Since she had diagnosed me as being fat and menopausal, I was discharged less than two hours after presenting with chest pain, jaw pain, shortness of breath. She gave me salad recipes and recommended that I work on "lowering" my BMI. She said it was common for a high BMI to cause shortness of breath.
Then I noted my discharge papers found elevated cardiac enzymes and three EKG abnormalities.
I thought it was just me. Okay, with a BMI of 30, sure, I could lose a few. But then I start fact-checking and am gobsmacked to learn that gender bias in doctors is a rampant, contagious, heinous, wicked epidemic.
If a man walks into an ER and says he has chest pain, he will get the full cardiac workup and will likely be held for observation. If a woman walks into an ER with chest pain, it is common for the attending physician to delay treatment to the woman while fishing around for a psychological reason for the chest pain.
Us gals are being killed off simply because we don’t have a penis. According to the Journal of the American Medical Association, women are seven times more likely than men to be misdiagnosed and discharged in the middle of a heart attack.
Seven times more likely to die just because we are women.
Back in my tired-and-naïve days, I scrounged my way to a cardiologist, forgiving (sort of) the E.R. doctor for her goof. Maybe she was tired. Maybe she had a drug problem, like that season when Amelia Shepperd really struggled with pain pill addiction. Maybe she had a job interview and just couldn’t remember the stuff she learned twenty years ago in med school. Maybe she’s one of the 17 people in the country who have never seen Grey’s Anatomy.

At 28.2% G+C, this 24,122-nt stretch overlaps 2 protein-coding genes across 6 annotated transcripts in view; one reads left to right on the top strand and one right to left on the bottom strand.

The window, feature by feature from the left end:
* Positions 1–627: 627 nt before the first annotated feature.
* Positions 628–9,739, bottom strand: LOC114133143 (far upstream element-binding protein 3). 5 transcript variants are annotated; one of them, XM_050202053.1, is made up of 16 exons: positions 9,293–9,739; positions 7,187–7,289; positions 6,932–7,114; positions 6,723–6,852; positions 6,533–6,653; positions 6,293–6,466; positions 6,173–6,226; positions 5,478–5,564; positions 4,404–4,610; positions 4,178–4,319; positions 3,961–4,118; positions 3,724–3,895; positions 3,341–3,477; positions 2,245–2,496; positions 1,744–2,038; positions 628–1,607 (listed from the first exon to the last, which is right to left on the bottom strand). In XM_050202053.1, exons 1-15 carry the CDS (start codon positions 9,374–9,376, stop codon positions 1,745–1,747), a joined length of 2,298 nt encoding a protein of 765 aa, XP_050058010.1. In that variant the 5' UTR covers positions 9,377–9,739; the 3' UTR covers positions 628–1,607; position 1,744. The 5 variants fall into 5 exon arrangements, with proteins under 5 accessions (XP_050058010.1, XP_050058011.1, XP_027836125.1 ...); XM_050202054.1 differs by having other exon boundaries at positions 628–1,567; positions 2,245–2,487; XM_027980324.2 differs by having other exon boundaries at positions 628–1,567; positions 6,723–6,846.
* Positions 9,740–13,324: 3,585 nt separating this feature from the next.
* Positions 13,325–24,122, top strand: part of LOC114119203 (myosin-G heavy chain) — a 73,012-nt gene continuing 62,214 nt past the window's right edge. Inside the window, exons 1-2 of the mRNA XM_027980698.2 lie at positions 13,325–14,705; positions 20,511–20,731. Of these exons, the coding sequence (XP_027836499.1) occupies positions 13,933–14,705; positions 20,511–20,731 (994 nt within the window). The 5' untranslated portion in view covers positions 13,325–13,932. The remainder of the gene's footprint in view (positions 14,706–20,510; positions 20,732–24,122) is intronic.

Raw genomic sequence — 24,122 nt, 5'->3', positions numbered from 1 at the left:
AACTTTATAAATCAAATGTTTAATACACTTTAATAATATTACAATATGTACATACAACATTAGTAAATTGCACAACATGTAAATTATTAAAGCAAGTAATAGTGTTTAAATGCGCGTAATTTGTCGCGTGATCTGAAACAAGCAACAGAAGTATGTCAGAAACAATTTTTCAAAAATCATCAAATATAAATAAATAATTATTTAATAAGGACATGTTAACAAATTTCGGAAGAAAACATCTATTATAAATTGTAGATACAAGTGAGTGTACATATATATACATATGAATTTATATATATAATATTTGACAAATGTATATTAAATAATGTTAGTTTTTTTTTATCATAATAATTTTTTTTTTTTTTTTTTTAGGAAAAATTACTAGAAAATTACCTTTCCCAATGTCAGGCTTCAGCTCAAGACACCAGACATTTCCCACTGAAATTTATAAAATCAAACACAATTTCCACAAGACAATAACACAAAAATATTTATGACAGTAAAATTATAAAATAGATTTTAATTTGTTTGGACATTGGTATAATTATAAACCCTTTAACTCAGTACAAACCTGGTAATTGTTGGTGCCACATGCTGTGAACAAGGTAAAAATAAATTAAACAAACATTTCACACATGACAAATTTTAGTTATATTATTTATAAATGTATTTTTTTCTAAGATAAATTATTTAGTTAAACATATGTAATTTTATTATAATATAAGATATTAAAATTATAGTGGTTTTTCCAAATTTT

After the E.R. visit, I was thrilled to get in to see a highly recommended cardiologist, who diagnosed me as being extra sensitive, like “a fainting goat.” (His words, not mine.)
When same cardiologist did find a heart blockage, did he retract his fainting goat diagnosis?
Why, no he did not. Right there in the OR, after he’d threaded a wire through my wrist, hung a sharp right and plunged the wire into my heart, after all that, the recommended cardiologist insisted, tapping his temple, that my chest pain was all in my head.
Later, when I read in my medical records, I noted that he said my “noncardiac chest pain” was likely due to anxiety.
Even worse ... when I asked for a second copy of my medical records about one year after my 'noncardiac' chest pain ... the doctor added a note that said "In hindsight, patient chest pain likely caused by severe myocardial bridge." Oh, duuuuude.
Years later, I'm still appalled that A. he graduated from medical school and B. he's still working as a cardiologist.
I'm my darker moments, I've imagined that cardiologist #1 was married to fat-shaming E.R. doctor and that they'd sit around in Lake Washington waterfront manse, with their posh gas fireplace ablaze, eating their kale, drinking their organic pinot gris, chuckling about how difficult it can be to treat non-thin patients. With anxiety, no less.
But I’m getting ahead of myself.
Grab a cuppa, a cozy blanket, and curl up for a good, long read.
Because my heart journey, improbably, started with my nose.